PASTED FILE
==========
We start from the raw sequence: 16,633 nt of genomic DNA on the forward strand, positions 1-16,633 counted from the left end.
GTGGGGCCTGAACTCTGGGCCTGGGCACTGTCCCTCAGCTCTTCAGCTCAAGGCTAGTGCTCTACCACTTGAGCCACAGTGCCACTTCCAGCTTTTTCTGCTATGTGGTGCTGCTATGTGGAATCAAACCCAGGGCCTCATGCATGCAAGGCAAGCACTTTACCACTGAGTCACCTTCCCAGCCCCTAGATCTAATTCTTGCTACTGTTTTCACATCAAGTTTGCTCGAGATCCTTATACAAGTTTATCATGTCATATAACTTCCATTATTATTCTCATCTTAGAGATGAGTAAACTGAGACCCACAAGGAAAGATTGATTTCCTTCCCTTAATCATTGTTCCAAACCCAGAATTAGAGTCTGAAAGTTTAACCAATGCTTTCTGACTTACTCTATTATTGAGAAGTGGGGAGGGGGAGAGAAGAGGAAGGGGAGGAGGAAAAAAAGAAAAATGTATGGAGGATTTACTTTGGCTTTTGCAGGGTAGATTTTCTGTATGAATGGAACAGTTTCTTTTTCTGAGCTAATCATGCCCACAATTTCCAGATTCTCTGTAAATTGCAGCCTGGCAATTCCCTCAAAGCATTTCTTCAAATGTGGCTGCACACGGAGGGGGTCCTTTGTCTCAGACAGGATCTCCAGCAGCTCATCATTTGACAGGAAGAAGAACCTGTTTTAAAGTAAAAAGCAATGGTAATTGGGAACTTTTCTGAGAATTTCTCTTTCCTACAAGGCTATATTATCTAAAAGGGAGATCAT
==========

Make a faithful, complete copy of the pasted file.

We start from the raw sequence: 16,633 nt of genomic DNA on the forward strand, positions 1-16,633 counted from the left end.
GTGGGGCCTGAACTCTGGGCCTGGGCACTGTCCCTCAGCTCTTCAGCTCAAGGCTAGTGCTCTACCACTTGAGCCACAGTGCCACTTCCAGCTTTTTCTGCTATGTGGTGCTGCTATGTGGAATCAAACCCAGGGCCTCATGCATGCAAGGCAAGCACTTTACCACTGAGTCACCTTCCCAGCCCCTAGATCTAATTCTTGCTACTGTTTTCACATCAAGTTTGCTCGAGATCCTTATACAAGTTTATCATGTCATATAACTTCCATTATTATTCTCATCTTAGAGATGAGTAAACTGAGACCCACAAGGAAAGATTGATTTCCTTCCCTTAATCATTGTTCCAAACCCAGAATTAGAGTCTGAAAGTTTAACCAATGCTTTCTGACTTACTCTATTATTGAGAAGTGGGGAGGGGGAGAGAAGAGGAAGGGGAGGAGGAAAAAAAGAAAAATGTATGGAGGATTTACTTTGGCTTTTGCAGGGTAGATTTTCTGTATGAATGGAACAGTTTCTTTTTCTGAGCTAATCATGCCCACAATTTCCAGATTCTCTGTAAATTGCAGCCTGGCAATTCCCTCAAAGCATTTCTTCAAATGTGGCTGCACACGGAGGGGGTCCTTTGTCTCAGACAGGATCTCCAGCAGCTCATCATTTGACAGGAAGAAGAACCTGTTTTAAAGTAAAAAGCAATGGTAATTGGGAACTTTTCTGAGAATTTCTCTTTCCTACAAGGCTATATTATCTAAAAGGGAGATCAT